By Andrew Leslie Durkin (’07), Yonkers, N.Y.
Major: Classical studies
In my undergraduate career, there were few things more important to me than my service experiences in Calcutta, India. This Volunteer Service Corps service trip began in 1994 with Jessica Davies, a student who was personally invited by Mother Teresa to work alongside her serving the poorest of the poor in the streets of Calcutta. This service experience embodies Wake Forest’s motto, Pro Humanitate, calling each of us to step out of ourselves-out of our comfort zones-and to look beyond our own needs in caring for those dying and abandoned.
Calcutta is unlike any place I have ever seen. Words vivid enough to accurately depict it do not exist. There are few things about that city which are universally relatable. It is simply overwhelming. At first, everything about the experience-the city, our meager living conditions and even the service work itself-made me uncomfortable. I was asked to do things I never before saw myself doing. I was constantly surrounded by the harsh reality of the lives of the people of Calcutta.
Let me tell a short account to put an image in your mind. There was a mother who lived on the street just outside of the hospice where I volunteered. She had two children, both younger than five. The children wore no clothes, and they were often covered with mud. Each day as I passed them, they would look at me and smile and want to shake my hand. On one particular day, I was greeted by one of the smiling children as she squatted over a storm drain and defecated into it. Her brother danced happily around their mother who had just skinned a mouse, preparing it to be cooked for the afternoon meal.
I couldn’t bear to justify my own reality living here in the most wealthy country in the world. For the first time in my life, I felt truly homesick.
Nearing the trip’s midway point, I examined the situation and realized that I was consciously forfeiting the opportunity to allow the experience to affect me. My mind was trying to keep my heart concealed, protecting it from the grizzly reality which surrounded me. I struggled through the experience, and the only window of hope I held onto was thoughts of leaving India.
At nearly the same time as this realization struck me, I was confronted with an emotionally charged situation. On afternoon, I sat meekly in thought as a man was brought in off the street. He was obviously very close to death. From a few feet away, I watched as nurses, nuns and volunteers scurried about trying to care for him and make him more comfortable. I was taken aback, and the crying pains began to crawl up my throat. At that moment, my mind was no longer in control, and my heart began to bear the immensity of the situation. I watched as this man struggled for each breath. Tears were now pouring forth and wetting my shirt. At once, my self-righteousness was thrown aside, and I went over to his bed. My heart was racing and my body trembling. I was absolutely terrified because I was venturing out of my comfort zone. I sat by his side and held his hand. For a few intense seconds, our eyes focused in on each other’s. Amidst all of the commotion and chaos, the peace in his eyes settled me. We were two people of different cultures, religions and languages-indeed we came from different words. Yet, for a moment, he spoke to me. The fear of death was absent from his eyes, and his strength gave me courage.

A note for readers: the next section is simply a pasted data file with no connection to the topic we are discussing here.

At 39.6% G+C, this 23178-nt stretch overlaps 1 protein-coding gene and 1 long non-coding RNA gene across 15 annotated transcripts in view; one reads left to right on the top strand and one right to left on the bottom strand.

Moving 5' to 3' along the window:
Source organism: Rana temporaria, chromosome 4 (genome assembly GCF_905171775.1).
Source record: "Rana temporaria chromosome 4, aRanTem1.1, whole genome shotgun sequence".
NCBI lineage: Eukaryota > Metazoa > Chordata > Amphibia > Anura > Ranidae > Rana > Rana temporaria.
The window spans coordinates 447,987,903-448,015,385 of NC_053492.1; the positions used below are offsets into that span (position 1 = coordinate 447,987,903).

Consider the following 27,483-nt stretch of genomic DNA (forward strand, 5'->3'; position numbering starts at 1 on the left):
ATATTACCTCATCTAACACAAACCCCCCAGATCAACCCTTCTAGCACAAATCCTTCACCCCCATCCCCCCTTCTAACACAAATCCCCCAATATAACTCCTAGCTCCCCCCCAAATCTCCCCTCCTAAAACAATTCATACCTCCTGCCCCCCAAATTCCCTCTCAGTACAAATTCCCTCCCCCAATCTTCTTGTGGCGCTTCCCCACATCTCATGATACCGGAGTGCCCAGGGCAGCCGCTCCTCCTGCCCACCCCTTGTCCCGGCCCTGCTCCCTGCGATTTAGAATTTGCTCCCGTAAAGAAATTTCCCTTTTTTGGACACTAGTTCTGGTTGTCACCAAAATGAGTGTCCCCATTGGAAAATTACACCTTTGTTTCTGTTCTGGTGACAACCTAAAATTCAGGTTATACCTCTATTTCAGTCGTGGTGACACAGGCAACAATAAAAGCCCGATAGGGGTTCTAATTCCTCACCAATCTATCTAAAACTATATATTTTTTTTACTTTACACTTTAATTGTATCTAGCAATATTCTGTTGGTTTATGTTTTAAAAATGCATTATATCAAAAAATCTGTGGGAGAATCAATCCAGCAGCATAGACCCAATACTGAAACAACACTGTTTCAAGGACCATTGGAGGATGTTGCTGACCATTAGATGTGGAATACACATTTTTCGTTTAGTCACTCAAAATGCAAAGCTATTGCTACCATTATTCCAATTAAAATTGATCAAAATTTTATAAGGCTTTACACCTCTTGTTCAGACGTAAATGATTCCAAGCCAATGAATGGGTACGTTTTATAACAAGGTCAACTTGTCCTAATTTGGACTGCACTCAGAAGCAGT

Sitting there, I realized that we shared one thing-our humanness-the fact that we have souls. In that instant, I felt connected to this man in a way that I have never felt connected to anyone else before or since. It was as if our very hearts were speaking to one another. As I sat there, he allowed me to be a part of his most intimate experience. I held his hand as he passed away. He left me with a changed outlook about the trip and about my life. My discomfort was not at all in vain. Sometimes you have to step out of your comfort zone to be affected in a meaningful way. You need to feel pants-wetting fear to realize how wonderful freedom from fear actually is.
I began to understand why I was in Calcutta. My humanness, my essence and, indeed, everyone’s humanness is incredibly powerful. Your presence can affect others in ways you never could have dreamed. Surely this dying man never knew that he would have such a lasting impact on me minutes before he died. And I never thought that the image of a dying man in India would bring me so much peace.
We all share in humanness. And to truly be fulfilled, we must expose our essence to others. Our culture has conditioned us to hide who we really are and pretend to be what we want others to think we are. Opening our hearts is scary. But it is just the type of fear that has the power to change us and continue to make us better people.
I present this story to illustrate what I truly believe. That there is no one in this world who is more or less necessary and that everyone carries an equal humanity, no matter how different we all might be. Never underestimate the impact that you can have on any person. When language, region, culture and creed separate us, our shared humanness, our soul, the essence that gives each of us life, maintains our unity.